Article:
We are all beaten down by looking at the picture of the dress floating around the Internet last week. You know the one that looks black and blue to some folks and gold and white to others. I fell into the later camp, and saw nothing that looked black and blue to my eyes. I saw a video explaining why we see different colors, but it didn’t make enough sense to me so I could explain it to anyone else. I just agree that it is as perfectly legit for those who see black and blue as it is for those who see gold and white.

Imagine that—two people looking at the same thing and seeing something totally different. That seldom happens, does it?Blue-and-Black-Dress

Of course it happens all the time. The interesting thing about the dress photo is that I heard a bunch of people expressing their opinion, but I didn’t hear anyone getting upset with those who saw it differently. My son did tell me I was wrong, but he wasn’t mad or upset.

Why can’t we look at a group of terrorists and realize that not everyone shares our opinion about how to respond?

Why can’t we examine an economic problem with the understanding that there might be others ways to interpret the facts?

Why can’t we understand that people who belong to other political parties might also hold legitimate opinions?

Why can’t we say to others who hold different religious viewpoints than ours that we understand?

Why can’t we comprehend that some people see racism when we don’t?

Why is it so hard for us to accept that what we are sure is the truth might not make sense to someone else?

Why do we have to pick an opinion and then castigate everyone who picks a different opinion?

When I saw the previously mentioned dress, I was confident it was gold and white. I was so sure that if I would have been called to testify in court I would have boldly proclaimed that she was wearing a gold and white dress.

gold dressHowever, now that I have seen other photos of the same dress, I realize that it is really (no kidding) black and blue. I was wrong—imagine that!

The church was wrong for centuries about the sun rotating around the earth.

Much of the church was wrong for decades over the issue of slavery.

The church has been on the wrong side of history many times. Men have fought and died and killed to defend positions that we now laugh about. Can you imagine putting someone to death for believing the earth is not the center of the universe? Or, can you comprehend Christians going to war to defend slavery? It happened.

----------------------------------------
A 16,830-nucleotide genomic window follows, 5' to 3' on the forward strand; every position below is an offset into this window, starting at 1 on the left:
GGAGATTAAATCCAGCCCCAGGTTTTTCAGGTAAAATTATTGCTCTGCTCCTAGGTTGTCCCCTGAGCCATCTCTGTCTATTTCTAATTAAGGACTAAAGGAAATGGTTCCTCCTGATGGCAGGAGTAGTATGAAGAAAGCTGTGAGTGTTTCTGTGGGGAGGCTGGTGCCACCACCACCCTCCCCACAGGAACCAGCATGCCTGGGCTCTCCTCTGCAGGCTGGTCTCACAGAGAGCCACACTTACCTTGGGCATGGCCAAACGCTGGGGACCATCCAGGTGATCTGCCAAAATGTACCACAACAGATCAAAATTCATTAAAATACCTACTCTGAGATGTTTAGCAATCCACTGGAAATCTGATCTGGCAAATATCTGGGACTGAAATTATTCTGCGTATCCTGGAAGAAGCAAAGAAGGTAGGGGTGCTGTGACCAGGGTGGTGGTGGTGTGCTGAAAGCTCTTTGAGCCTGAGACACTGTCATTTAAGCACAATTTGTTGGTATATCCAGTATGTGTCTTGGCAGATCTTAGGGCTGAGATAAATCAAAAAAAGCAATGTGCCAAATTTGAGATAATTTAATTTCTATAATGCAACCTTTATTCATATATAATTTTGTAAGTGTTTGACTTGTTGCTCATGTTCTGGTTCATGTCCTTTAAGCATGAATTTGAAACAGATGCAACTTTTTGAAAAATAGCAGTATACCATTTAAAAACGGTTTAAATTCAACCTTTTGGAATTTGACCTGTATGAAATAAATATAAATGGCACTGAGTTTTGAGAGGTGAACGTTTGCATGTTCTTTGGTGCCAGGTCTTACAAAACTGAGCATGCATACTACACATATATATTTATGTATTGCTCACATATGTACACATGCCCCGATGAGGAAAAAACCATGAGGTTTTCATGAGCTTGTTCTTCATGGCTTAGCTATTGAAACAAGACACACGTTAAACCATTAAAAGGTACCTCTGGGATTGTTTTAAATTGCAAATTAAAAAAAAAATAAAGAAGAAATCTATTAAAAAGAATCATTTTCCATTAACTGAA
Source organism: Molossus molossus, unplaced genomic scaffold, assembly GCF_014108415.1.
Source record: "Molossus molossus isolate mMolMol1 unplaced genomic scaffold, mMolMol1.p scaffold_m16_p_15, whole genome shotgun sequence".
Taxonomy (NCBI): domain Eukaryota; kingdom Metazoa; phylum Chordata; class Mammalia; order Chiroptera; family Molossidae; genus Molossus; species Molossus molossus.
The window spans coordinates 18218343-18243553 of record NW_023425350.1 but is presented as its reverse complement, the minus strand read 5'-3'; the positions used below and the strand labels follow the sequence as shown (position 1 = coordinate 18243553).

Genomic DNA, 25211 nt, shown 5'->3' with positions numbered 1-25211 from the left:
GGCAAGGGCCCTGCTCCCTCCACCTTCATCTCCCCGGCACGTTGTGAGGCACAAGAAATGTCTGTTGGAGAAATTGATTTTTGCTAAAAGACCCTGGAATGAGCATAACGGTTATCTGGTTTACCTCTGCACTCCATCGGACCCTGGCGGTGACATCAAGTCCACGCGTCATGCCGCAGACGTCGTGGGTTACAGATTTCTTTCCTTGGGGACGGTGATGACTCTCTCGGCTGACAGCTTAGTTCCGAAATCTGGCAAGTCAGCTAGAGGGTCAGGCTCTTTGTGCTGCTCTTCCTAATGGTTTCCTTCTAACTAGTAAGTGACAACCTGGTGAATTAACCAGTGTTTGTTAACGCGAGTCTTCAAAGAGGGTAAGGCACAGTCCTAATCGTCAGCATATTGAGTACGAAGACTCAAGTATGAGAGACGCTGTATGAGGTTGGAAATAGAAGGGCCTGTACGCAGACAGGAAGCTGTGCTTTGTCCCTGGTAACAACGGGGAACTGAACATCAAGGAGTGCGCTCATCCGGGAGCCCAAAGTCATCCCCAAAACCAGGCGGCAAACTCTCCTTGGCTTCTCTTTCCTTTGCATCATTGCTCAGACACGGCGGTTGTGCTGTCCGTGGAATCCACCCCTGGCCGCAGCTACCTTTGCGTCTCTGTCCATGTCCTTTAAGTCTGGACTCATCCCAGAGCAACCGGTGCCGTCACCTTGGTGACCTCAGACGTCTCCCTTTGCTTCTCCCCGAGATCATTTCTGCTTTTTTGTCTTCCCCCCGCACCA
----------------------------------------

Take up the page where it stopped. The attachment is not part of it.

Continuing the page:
I am not suggesting we not stand up for the truth. What I am suggesting is that we try to remain cognizant to the possibility that what we think is the truth might turn out to be wrong. The gold dress might actually be black even though it looks pretty clear to me.

We can speak the truth without shedding blood. The Apostle Paul encouraged us to “speak the truth in love” and we will mature to be like Christ.

The reason I didn’t get upset and angry with those who saw a black and blue dress is because I knew what they thought did not have any impact on the important things in my life. This is also true with most issues. What you believe about politics, religion, and lifestyles have no effect on the way I live my life. I should certainly be willing to say what I believe is right, but I’m not obligated to destroy you if you disagree. It would do us well to remember that we don’t all have the same perspective.

We have two small dogs that look similar. This morning, my wife looked across the room and called to “Samson.” I looked up and said, “That’s Moses, not Samson” (I know, great names for small dogs). From where she was she saw Samson, but from where I was I saw Moses. We were both right, and we were both wrong. Fortunately we didn’t fight about it.

Next time you get ready to post an article on Facebook declaring that all Republicans (or Democrats, or Blacks, or immigrants, or whatever) are idiots, remember we are all looking at the same dress. They might see black and blue when you see gold and white, and they might be right.


1 Comment

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One response to “Perspective

  1. Always good to hear your perspective, Terry. I walk around with a sign in my head that says, “Lean not unto your own understanding…” ant that helps me to remember that there are frequently differing opinions on the issues that face us today. But rather than hear someones negative opinion I’d just like to hear some sound ideas.

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